When you really pay attention, everything is your teacher ~ Ezra Bayda
Sometimes, the things we need to do to develop or the way we need to do it is so simple and obvious that we can’t see it. What we need is often right in front of us, every moment a keen teacher. To what might individuals of each enneatype pay more attention?
Ones believe that they should always be on an improvement path: “It can always be better.” “I can always do better.” What if the key to “self-development” is not to keep focusing on development but allowing yourself to be as you are, accepting and relishing the fact that you and others will never be perfect, but you will be more human and compassionate, especially toward yourself, which is where it all begins!
Twos have a difficult time accepting that they may not be as fully generous, thoughtful and kind as they want to believe they are. However, Twos do have negative thoughts and feelings about others, just as everyone does. Twos do get angry, just like the rest of us mortals. Really paying attention to themselves and all of their feelings is their greatest teacher, enabling them to feel their most integrated and whole and allowing them to get in touch with their deep personal power, something Twos deeply desire. It is within us on a daily basis.
Threes believe that they are only as valuable as their last performance, and this isn’t actually true. And this belief puts tremendous pressure on them. And when Threes engage in self-development, they feel they have to, again, perform, figuring out how to do it and bringing their planning minds into a lockdown mode about what the goal is and how to get there. Ironically, allowing themselves to simply be is the biggest development breakthrough they can have. And it is always right there, right in front of them – practicing being every moment. Being without doing is a foreign concept to Threes. That is why it is so important.
Fours may not see what is right in front of them because their intense inner view obscures this reality. But when they remain in the present moment with what actually is as their teacher, they recognize two things: (1) there is nothing wrong with them or deficient within, only that they think or question that something is deeply wrong, and (2) they are different, just like everyone else is different in some way that is neither good nor bad, better or less than.
Fives live in their own self-contained worlds, metaphorically peering out at the exterior world. Their biggest development – engaging in the outside world – is right in front of them, yet Fives observe rather than engage directly, or at least not very often. Real-world engagement through the heart and body as well as the mind is their everyday teacher, so they need to pay attention to when and how they disengage, then reengage at every moment.
Sixes look to the outside for their security, well-being, support, confidence, certainty, and just about everything else. And where does it get them? Does it actually lead to feeling confident and grounded so that they can trust themselves without doubt? No! Looking to the outside only reinforces their sense that “I am not enough by myself to trust myself.” Look within, breathe, and honor your depth, insight, acumen, and capability. These are with you every moment if you can trust yourself.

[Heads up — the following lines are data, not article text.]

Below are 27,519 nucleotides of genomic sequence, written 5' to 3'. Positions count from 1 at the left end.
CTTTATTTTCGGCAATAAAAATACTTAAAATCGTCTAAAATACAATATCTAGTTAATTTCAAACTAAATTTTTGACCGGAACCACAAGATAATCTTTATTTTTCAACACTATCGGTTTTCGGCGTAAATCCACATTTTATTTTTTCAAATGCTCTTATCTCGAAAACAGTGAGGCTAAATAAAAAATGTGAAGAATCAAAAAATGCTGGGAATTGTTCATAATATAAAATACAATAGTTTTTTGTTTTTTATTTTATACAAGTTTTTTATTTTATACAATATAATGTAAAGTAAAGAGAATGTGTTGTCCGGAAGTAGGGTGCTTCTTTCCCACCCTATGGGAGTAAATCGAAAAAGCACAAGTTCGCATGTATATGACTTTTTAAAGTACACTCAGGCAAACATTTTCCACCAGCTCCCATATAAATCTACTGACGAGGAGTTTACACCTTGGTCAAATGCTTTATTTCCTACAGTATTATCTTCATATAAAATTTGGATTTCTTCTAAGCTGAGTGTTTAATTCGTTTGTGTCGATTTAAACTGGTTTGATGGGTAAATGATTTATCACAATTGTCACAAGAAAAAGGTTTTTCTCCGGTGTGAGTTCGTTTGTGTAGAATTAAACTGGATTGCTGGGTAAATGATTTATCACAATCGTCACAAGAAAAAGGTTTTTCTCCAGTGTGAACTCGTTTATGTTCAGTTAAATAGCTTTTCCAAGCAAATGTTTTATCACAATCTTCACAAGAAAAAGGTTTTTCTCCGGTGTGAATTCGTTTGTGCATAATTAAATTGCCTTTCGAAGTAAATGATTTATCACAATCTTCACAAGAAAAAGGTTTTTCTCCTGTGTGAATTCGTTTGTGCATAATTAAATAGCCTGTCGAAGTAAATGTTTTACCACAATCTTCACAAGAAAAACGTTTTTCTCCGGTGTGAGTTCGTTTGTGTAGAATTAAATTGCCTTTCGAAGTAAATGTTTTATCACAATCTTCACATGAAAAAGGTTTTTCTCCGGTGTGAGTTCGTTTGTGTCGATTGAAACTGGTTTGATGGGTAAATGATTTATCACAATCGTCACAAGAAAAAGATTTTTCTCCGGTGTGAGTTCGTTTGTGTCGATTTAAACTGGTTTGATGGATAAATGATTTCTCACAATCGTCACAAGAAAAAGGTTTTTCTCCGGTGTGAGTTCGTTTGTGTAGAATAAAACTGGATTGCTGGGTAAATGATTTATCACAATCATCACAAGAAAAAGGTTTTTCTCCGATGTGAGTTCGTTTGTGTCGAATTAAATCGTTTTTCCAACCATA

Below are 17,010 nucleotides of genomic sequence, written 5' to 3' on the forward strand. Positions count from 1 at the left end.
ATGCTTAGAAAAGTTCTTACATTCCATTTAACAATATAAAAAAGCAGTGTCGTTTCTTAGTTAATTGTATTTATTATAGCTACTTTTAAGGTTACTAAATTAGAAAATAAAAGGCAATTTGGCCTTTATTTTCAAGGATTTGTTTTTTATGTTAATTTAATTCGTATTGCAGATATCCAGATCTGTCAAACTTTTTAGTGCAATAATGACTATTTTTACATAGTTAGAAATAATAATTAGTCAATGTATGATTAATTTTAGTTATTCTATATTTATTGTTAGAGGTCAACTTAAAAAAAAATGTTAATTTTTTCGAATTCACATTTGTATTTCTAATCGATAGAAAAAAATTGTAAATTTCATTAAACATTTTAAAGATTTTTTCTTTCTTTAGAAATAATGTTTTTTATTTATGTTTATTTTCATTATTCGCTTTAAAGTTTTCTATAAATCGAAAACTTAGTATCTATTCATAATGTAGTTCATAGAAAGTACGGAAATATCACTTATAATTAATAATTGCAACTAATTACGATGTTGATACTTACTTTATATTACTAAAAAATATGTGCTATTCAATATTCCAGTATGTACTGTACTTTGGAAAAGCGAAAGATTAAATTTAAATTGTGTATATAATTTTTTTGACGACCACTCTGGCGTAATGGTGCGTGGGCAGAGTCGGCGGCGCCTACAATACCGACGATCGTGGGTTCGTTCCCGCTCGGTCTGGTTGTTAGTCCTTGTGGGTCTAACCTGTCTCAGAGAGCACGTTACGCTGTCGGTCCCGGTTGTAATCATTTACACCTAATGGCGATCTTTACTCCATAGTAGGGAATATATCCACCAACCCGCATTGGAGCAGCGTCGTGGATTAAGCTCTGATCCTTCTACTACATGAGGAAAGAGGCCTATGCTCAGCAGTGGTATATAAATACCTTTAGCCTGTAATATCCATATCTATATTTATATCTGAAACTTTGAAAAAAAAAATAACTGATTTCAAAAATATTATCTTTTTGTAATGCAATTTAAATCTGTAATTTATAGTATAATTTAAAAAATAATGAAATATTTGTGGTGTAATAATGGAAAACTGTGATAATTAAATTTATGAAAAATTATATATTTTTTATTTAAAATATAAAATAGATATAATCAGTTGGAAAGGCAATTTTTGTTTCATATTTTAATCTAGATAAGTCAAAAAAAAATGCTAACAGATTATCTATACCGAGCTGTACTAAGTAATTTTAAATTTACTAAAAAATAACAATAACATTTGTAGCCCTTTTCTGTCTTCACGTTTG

Sevens do the opposite of Fives; they look outside constantly to stimulate themselves and to keep themselves from looking inward where they fear pain, sorrow and limitation reside. But if they are to grow and develop, Sevens need to really pay attention to their inner experiences, especially the patterns of their inner experience, and this includes thought patterns, feeling patterns and somatic patterns. At first, they may go blank and sense nothing, but if they really pay attention and stay with that focus longer and longer, a whole inner world will emerge. It will be their best teacher and it is there every moment.
Eights need to really pay attention to one important area that is present every minute of their waking day, yet so obscured from their awareness. This inability of Eights to recognize the important area is a result of the Eights’ big, constant movement forward into the outside world and their defense mechanism of denial – experiencing something they don’t want to acknowledge as cut out and cut off from themselves, almost as if it were done surgically. What they need to pay attention to is their deep and pure inner sweetness, and this is different from their demonstrations of generosity and kindness. They need to make and sustain contact with their deepest sweetness, every minute of every day and let that be their teacher.
Nines simply need to pay attention, pure and simple. This requires them to be awake and stay awake. When they do, the world looks brighter; their responses are more defined and refined; they are in their bodies; and their actions become boldly and effortlessly in flow. Sounds good, feels good!
Ginger Lapid-Bogda PhD, the author of six best-selling Enneagram-business books, is a speaker, consultant, trainer, and coach. She provides certification programs for professionals around the world who want to bring the Enneagram into organizations with high-impact business applications, and is past-president of the International Enneagram Association. Visit her website: TheEnneagramInBusiness.com. firstname.lastname@example.org